The Supreme Court held that the expression 'any property' appearing in Section 102 of the Code of Criminal Procedure would not include 'immovable property'. The bench comprising Chief Justice Ranjan Gogoi, Justice Deepak Gupta and Justice Sanjiv Khanna observed thus while holding that a power of a police officer under Section 102 of the Criminal Procedure Code to seize any property, which may be found under circumstances that create suspicion of the commission of any offence, would not include the power to attach, seize and seal an immovable property.

    IBC- Article 137 Limitation Act Applies To Section 7 Applications; Not Article 62 [Gaurav Hargovindbhai Dave Vs. Asset Reconstruction Company (India) Ltd.]

    The Supreme Court held that Article 62 of the Limitation Act would only apply to suits and not to "an application" which is filed under Section 7 of the Insolvency and Bankruptcy Code, which would fall only within the residuary Article 137.

    Rent Controller's Power To Strike Out Defence Of Tenant On Failure To Pay Rent Is Discretionary [Dina Nath (D ) vs. Subhash Chand Saini]

    The Supreme Court held that the power to strike out the defence vested in the Rent Controller under Section 15(7) of the Delhi Rent Control Act, 1958 is discretionary and not mandatory. Mere failure to pay rent on the part of the tenant is not enough to justify an order striking out the defence and it is only a wilful failure or deliberate default or volitional of non-performance that can call for the exercise of the extraordinary power vested in the Court, the bench comprising Justice Arun Mishra, Justice MR Shah and Justice Ajay Rastogi held.

    Father's Self Acquired Property Given To Son By Will/Gift Retains Character Of Self Acquired Property Unless The Deed Intends Otherwise [GovindbhaiChhotabhai Patel and ors v Patel RamanbhaiMathurbhai]

    The Supreme Court held that as per Mitakshara Law of Succession, father's self-acquired property given to son by way of Will/gift will retain the character of self acquired property and will not become ancestral property, unless a contrary intention is expressed in the testament.The bench comprising Justices L Nageswara Rao and Hemant Gupta was dealing with an appeal from the High Court of Gujarat.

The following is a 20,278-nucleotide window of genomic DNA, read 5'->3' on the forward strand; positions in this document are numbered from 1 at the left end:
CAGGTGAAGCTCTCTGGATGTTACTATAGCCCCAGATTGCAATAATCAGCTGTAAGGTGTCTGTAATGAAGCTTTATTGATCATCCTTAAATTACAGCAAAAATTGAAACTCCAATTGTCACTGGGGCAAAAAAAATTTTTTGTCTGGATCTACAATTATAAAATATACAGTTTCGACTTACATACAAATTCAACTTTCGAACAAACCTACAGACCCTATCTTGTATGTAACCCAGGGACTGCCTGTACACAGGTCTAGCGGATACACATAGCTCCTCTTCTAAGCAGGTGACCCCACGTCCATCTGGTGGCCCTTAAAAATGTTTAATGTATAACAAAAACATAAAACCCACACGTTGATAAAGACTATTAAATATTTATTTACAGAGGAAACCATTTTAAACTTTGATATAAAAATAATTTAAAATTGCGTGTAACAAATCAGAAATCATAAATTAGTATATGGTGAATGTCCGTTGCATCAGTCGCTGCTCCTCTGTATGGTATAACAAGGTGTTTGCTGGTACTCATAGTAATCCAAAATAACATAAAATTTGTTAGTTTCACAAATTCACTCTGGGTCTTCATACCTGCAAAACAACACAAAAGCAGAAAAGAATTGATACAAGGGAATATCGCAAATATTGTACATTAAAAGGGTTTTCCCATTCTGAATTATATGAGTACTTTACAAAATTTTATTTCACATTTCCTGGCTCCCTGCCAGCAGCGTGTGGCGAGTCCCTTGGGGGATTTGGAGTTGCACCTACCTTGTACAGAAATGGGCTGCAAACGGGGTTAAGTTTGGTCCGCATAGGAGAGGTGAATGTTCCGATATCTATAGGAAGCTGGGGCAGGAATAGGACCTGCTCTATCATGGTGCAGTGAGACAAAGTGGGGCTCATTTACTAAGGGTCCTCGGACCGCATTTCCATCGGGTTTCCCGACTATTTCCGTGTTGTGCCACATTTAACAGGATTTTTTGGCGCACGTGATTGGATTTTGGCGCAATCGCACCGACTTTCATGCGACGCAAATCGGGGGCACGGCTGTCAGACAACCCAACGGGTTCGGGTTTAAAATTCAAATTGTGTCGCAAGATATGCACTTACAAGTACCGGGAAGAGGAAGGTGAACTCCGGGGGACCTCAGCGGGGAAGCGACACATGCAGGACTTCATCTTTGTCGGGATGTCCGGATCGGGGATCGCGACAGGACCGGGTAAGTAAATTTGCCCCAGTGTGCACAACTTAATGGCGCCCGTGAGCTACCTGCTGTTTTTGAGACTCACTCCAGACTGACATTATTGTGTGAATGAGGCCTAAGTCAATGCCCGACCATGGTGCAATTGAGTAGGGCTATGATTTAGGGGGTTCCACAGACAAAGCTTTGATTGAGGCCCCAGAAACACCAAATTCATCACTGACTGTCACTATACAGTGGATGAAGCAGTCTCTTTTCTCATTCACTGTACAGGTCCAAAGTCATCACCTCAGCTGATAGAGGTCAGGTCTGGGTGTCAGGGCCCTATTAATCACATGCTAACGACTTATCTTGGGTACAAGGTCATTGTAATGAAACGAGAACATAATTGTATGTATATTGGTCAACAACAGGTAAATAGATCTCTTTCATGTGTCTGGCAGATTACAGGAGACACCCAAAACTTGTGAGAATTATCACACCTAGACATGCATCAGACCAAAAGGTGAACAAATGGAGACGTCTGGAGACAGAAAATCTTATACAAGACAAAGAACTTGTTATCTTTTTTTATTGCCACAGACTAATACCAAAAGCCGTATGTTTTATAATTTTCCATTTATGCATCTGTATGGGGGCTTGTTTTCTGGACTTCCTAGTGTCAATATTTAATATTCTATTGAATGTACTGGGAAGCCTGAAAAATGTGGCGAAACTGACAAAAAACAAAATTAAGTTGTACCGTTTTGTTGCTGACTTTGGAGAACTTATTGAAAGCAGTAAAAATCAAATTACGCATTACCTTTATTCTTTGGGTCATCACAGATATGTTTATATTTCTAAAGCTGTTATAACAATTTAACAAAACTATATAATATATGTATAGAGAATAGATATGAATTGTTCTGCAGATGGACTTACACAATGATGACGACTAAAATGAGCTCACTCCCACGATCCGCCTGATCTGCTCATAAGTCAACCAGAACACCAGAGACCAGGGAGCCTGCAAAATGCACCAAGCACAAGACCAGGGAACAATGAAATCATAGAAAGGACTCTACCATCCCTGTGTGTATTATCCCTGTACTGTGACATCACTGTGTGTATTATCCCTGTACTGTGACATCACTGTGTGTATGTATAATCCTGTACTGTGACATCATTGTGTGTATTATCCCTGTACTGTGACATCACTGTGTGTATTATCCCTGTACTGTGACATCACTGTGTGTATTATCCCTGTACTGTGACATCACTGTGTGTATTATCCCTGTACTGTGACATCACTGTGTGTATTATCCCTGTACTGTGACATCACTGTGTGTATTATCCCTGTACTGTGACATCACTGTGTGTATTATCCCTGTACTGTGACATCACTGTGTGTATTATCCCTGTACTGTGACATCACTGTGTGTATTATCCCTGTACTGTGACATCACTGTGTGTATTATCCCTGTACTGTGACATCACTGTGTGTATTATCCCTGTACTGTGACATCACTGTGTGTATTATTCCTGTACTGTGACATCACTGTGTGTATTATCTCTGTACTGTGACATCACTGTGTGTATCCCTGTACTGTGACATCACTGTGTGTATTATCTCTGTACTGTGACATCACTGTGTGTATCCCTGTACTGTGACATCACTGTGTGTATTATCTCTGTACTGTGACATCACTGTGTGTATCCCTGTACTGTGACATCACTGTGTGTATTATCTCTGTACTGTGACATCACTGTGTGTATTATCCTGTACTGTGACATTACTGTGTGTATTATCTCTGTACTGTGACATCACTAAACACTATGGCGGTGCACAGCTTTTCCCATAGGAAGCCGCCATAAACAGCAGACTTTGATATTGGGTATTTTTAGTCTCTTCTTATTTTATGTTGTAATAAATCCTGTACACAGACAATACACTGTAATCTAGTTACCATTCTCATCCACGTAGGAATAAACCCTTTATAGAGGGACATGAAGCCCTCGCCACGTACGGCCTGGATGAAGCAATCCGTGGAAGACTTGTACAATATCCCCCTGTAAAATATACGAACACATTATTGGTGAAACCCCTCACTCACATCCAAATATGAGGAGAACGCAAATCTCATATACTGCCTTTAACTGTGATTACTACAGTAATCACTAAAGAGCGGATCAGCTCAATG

Right Of Minority Educational Institutions Not Absolute; Are Amenable To Regulations [Andhra Kesari College of Education &Anr V. State of Andhra Pradesh &Ors]

    While turning down the plea challenging certain G.O.Ms issued by Government of Andhra Pradesh, the Supreme Court observed that the right of minority institutions is not absolute, and is amenable to regulation and that the protection granted to Minority Educational Institutions to admit students of their choice is subject to reasonable restrictions.

    Medium Of Instruction Of School Irrelevant To Discover Whether It Is A Linguistic Minority Institution Or Not [Chandana Das (Malakar) v. State of West Bengalwhile]

    The Supreme Court observed that the medium of instruction, whether it be Hindi, English, Bengali or some other language would be wholly irrelevant to discover as to whether the said school was founded by a linguistic minority for the purpose of imparting education to members of its community. The bench comprising Justice Rohinton Fali Nariman, Justice R. Subhash Reddy and Justice Surya Kant made this observation answering reference made to it after a division bench delivered split verdict in an appeal against the judgment of Calcutta High Court.

    Date Of Default Alone Is Relevant For Triggering Limitation For Winding Up Petition: SC Dismisses IL&FS Petition Against La-Fin [Jignesh Shah &Anr. V. Union of India]

    The Supreme Court held that the the date of default alone is relevant for the limitation of filing of a winding up petition against a company. It cannot be said that the limitation period will start only after the company has gone into commercial insolvency or has lost the substratum of its business, added the Court.

    Fundamental Right Of Minorities To Administer Educational Institutions Cannot Be Waived [Chandana Das (Malakar) v. State of West Bengal]

    The Supreme Court reiterated that the fundamental right of Minorities under Article 30 of the Constitution of India to administer educational institutions cannot be waived. The bench comprising Justice RF Nariman, Justice R.Subhash Reddy and Justice Surya Kant was answering a reference which arose out of a split judgment by division bench (Justice TS Thakur and Justice R Banumathi) in which one of the judges (Justice Banumathi) held that the school having accepted the special constitution in terms of Rule 8(3) of the Rules, the school is estopped from contending that it is a minority institution governed by special rules to be framed by the State under Rule 33 of the Rules.

    Concession In Law Made By Lawyer Not Binding On Client[Director Of Elementary Education,

    Odisha &Ors. V. Pramod Kumar Sahoo]